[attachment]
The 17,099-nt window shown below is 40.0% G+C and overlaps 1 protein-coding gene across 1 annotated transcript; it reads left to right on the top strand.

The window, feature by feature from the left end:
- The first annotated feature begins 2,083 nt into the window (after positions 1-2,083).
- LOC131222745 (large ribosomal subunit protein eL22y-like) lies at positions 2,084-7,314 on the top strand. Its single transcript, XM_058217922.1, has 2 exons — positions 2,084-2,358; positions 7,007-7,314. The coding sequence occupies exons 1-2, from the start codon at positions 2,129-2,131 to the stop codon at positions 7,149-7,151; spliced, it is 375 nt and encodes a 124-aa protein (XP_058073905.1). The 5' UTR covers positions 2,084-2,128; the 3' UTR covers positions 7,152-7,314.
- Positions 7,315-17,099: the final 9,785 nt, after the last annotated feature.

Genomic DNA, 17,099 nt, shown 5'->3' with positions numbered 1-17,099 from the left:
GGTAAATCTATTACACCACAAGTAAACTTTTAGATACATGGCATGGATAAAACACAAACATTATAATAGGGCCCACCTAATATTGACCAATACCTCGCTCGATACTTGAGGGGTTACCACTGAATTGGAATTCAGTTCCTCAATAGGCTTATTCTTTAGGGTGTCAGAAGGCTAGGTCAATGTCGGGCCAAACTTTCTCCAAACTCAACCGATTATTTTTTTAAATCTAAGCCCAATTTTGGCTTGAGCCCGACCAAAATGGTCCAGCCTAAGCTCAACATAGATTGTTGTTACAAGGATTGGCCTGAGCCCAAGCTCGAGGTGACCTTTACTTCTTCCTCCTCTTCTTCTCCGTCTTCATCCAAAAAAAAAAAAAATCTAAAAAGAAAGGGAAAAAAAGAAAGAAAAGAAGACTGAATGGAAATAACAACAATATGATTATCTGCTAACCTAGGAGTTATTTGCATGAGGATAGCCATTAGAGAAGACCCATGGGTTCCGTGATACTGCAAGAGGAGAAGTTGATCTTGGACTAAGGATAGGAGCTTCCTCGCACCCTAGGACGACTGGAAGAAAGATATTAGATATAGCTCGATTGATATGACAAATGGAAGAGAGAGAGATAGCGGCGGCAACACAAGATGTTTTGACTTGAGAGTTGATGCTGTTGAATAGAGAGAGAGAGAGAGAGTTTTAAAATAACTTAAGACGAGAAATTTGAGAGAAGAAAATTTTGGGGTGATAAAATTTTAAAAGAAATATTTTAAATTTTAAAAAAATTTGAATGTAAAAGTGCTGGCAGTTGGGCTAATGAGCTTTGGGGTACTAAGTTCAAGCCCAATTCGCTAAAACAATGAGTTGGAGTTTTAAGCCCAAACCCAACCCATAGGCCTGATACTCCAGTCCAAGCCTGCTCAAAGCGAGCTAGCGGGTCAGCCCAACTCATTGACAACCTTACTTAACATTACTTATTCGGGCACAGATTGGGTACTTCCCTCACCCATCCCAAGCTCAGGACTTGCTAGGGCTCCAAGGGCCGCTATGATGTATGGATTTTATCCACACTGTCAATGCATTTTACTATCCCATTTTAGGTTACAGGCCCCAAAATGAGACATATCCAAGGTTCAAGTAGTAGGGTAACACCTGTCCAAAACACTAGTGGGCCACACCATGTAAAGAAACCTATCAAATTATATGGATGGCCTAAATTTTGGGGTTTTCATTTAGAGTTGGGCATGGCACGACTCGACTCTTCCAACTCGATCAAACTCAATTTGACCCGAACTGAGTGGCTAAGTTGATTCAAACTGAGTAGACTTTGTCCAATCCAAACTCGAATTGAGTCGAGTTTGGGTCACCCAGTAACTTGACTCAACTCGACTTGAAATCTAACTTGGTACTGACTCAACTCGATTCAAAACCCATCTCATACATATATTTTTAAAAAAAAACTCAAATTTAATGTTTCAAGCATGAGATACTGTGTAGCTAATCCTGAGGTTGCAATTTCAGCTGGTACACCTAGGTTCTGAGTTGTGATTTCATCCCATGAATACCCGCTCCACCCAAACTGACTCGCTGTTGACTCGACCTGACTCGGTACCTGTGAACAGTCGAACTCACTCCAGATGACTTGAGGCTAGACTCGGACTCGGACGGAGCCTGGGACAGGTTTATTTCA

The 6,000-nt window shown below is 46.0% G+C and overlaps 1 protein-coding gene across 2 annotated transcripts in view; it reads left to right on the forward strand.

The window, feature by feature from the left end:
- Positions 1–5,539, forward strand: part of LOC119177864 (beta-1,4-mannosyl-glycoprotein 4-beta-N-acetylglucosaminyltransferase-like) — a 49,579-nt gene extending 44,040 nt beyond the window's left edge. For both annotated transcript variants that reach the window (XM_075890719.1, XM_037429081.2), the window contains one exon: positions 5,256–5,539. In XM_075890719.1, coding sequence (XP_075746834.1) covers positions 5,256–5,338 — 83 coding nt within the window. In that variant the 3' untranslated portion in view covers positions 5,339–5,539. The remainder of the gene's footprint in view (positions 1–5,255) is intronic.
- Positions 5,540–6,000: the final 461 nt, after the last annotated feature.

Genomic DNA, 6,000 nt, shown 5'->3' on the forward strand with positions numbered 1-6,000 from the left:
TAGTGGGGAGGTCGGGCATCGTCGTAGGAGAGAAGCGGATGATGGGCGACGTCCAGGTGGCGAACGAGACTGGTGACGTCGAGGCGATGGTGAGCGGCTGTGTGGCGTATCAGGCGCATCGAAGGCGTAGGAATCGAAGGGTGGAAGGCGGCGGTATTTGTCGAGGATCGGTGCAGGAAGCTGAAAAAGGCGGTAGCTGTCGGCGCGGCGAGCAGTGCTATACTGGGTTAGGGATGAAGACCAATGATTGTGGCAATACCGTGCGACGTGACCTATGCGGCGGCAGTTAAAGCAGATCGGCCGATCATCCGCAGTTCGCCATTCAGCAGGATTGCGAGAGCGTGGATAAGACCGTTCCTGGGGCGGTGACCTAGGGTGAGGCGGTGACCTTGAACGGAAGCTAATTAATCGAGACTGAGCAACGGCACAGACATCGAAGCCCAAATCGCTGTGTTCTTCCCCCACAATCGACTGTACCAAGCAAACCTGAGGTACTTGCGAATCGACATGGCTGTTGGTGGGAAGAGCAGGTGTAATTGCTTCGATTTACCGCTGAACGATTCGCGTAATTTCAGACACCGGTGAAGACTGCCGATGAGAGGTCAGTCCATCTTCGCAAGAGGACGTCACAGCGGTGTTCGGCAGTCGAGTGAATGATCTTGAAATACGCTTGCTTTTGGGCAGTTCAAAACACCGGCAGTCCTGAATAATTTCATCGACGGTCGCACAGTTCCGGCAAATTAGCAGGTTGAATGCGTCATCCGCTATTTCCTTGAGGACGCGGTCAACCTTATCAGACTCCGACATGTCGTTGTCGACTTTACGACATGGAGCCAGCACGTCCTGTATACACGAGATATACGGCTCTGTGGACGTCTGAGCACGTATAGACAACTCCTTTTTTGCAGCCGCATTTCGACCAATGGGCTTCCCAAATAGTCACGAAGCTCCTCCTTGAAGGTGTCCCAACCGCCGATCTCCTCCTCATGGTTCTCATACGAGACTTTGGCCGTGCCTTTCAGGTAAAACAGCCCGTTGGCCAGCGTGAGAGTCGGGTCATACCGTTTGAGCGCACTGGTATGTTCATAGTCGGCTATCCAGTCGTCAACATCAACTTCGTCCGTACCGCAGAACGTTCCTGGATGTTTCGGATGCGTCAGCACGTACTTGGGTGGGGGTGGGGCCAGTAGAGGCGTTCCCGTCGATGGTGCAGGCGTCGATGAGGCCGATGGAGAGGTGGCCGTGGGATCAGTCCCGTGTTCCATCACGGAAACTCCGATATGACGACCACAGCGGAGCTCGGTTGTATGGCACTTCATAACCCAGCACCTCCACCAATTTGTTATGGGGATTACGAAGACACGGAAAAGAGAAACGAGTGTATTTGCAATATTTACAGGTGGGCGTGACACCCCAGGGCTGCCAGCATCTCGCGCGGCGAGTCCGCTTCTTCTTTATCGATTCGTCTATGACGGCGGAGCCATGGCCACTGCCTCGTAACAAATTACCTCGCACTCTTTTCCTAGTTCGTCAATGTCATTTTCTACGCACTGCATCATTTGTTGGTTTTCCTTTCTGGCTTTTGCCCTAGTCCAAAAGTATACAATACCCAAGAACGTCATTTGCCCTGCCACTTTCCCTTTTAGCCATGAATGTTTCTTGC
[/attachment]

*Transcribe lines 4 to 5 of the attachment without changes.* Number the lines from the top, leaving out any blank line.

- LOC131222745 (large ribosomal subunit protein eL22y-like) lies at positions 2,084-7,314 on the top strand. Its single transcript, XM_058217922.1, has 2 exons — positions 2,084-2,358; positions 7,007-7,314. The coding sequence occupies exons 1-2, from the start codon at positions 2,129-2,131 to the stop codon at positions 7,149-7,151; spliced, it is 375 nt and encodes a 124-aa protein (XP_058073905.1). The 5' UTR covers positions 2,084-2,128; the 3' UTR covers positions 7,152-7,314.
- Positions 7,315-17,099: the final 9,785 nt, after the last annotated feature.